# [Numpy-discussion] broacasting question

Derek Homeier derek@astro.physik.uni-goettingen...
Thu Jun 30 13:11:45 CDT 2011

```On 30.06.2011, at 7:32PM, Thomas K Gamble wrote:

> I'm trying to convert some IDL code to python/numpy and i'm having some
> trouble understanding the rules for boradcasting during some operations.
> example:
>
> given the following arrays:
> a = array((2048,3577), dtype=float)
> b = array((256,25088), dtype=float)
> c = array((2048,3136), dtype=float)
> d = array((2048,3136), dtype=float)
>
> do:
> a = b * c + d
>
> In IDL, the computation is done without complaint and all array sizes are
> preserved.  In ptyhon I get a value error concerning broadcasting.  I can
> force it to work by taking slices, but the resulting size would be a =
> (256x3136) rather than (2048x3577).  I admit that I don't understand IDL (or
> python to be honest) well enough to know how it handles this to be able to
> replicate the result properly.  Does it only operate on the smallest
> dimensions ignoring the larger indices leaving their values unchanged?  Can
> someone explain this to me?

If IDL does such operations silently I'd probably rather be troubled about it...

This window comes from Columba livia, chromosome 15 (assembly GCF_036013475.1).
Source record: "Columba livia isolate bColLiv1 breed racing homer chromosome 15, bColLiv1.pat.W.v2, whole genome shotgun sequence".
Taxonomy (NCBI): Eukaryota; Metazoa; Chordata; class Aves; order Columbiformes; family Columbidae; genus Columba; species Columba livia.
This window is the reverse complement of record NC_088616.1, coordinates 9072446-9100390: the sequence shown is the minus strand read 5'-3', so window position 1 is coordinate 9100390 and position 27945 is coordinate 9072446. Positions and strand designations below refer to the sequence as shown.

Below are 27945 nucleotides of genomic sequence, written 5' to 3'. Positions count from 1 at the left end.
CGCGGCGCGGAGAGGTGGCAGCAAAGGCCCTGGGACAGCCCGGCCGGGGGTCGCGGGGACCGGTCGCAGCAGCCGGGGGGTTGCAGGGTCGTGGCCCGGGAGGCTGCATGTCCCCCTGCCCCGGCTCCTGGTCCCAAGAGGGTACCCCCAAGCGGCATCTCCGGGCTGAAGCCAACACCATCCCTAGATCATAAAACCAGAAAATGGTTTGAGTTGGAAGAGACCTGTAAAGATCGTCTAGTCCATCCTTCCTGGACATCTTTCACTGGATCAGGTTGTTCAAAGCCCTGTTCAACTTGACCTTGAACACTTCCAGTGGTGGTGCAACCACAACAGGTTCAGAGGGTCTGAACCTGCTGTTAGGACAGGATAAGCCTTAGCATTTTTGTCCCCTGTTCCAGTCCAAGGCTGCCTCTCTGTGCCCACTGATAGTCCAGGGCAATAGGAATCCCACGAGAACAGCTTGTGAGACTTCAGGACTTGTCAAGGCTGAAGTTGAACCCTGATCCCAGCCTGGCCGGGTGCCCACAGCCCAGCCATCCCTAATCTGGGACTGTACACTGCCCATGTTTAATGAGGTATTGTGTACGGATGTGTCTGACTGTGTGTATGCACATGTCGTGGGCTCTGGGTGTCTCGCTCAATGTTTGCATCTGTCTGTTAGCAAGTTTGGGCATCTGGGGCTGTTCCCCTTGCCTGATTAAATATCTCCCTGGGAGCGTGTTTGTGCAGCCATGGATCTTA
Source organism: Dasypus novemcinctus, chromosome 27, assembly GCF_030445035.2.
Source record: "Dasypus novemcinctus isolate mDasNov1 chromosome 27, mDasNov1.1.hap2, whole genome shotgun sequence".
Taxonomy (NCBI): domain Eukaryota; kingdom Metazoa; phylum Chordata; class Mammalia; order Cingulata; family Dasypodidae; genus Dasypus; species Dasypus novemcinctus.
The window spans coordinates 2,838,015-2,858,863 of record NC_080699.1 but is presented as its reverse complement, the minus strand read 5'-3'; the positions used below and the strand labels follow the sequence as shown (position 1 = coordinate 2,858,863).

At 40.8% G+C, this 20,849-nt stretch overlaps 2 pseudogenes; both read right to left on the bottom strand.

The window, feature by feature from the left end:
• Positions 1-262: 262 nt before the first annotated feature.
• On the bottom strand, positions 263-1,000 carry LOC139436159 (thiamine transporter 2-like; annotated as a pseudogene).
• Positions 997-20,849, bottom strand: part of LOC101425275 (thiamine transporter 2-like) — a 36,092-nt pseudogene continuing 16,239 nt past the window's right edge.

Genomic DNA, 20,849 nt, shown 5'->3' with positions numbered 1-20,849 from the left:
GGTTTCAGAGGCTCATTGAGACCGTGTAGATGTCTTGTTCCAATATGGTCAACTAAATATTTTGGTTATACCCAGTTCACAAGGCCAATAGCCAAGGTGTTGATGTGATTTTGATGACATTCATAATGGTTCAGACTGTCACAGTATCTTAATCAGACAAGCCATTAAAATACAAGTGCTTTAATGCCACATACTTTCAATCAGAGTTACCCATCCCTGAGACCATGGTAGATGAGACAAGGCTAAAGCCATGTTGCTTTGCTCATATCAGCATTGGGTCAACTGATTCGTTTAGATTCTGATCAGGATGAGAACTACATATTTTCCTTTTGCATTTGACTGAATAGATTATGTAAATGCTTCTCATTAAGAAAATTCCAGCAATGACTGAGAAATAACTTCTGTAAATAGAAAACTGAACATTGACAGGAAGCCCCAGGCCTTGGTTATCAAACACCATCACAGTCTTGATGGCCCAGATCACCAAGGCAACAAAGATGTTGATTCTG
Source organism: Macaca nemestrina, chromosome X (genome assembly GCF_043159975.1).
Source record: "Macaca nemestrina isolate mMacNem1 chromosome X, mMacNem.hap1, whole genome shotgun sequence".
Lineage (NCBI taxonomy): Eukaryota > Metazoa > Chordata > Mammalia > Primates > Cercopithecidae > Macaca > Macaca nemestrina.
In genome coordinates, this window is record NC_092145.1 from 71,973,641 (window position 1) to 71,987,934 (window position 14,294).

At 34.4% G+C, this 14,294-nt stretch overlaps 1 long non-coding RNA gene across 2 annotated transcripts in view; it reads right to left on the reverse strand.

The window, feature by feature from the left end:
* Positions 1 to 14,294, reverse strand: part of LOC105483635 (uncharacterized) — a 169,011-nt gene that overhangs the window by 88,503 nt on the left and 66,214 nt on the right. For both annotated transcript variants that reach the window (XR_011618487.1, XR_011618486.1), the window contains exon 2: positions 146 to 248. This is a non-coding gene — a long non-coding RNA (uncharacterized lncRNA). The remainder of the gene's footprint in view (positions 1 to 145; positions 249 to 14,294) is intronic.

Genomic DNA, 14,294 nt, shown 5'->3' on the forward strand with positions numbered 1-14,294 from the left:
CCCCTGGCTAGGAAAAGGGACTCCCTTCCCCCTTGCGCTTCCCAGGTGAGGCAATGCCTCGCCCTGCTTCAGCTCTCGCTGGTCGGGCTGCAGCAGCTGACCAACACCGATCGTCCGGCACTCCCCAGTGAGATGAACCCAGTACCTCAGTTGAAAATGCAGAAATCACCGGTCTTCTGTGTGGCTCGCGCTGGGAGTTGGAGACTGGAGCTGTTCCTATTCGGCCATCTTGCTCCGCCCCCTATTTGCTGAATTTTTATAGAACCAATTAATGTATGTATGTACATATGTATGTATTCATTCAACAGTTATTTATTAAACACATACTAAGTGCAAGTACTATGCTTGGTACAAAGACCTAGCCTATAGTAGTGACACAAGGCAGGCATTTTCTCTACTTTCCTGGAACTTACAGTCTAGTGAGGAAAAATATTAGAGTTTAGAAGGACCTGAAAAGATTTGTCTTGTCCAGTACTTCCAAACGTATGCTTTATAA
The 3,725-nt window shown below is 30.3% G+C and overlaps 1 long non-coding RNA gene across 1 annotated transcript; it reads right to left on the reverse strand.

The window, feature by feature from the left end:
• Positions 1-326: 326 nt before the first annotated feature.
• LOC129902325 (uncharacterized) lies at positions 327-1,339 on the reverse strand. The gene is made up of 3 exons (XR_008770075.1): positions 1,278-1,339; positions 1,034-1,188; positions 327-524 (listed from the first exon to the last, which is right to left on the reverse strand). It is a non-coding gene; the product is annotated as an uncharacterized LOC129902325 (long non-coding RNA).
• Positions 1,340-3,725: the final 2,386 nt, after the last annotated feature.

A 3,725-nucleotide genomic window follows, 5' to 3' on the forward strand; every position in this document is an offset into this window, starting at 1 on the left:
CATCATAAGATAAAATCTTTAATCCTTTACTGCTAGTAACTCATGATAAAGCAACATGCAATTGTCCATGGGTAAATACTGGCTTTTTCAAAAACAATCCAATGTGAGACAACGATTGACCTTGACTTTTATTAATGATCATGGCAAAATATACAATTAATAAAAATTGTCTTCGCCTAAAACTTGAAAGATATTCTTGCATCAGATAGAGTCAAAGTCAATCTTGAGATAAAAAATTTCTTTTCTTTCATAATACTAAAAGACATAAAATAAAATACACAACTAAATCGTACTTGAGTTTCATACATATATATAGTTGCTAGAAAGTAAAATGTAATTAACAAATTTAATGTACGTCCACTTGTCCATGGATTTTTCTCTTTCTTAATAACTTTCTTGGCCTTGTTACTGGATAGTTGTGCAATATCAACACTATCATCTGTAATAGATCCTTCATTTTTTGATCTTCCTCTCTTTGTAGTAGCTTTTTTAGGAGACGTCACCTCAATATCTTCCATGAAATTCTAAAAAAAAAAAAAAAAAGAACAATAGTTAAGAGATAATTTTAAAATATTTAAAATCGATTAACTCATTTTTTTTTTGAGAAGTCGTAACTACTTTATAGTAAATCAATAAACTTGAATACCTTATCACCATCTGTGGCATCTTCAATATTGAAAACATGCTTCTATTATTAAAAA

Assuming you actually meant something like "a = np.ndarray((2048,3577))" (because np.array((2048,3577), dtype=float) would simply be the 2-vector [ 2048. 3577.]), the shape of a indeed matches in no way the other ones.
While b,c,d do have the same total size, thus something like

b.reshape((2048,3136) * c + d

will work, meaning the first 8 rows of b b[:8] would be concatenated to the first row of the output, and so on...
Since the total size is still smaller than a, I could only venture something is done like

np.add(b.reshape(2048,3136) * c, d, out=a[:,:3136])

But to say whether this is really the equivalent result to what IDL does, one would have to study the IDL manual in detail or directly compare the output (e.g. check what happens to the values in a[:,3136:]...)

Cheers,
Derek

```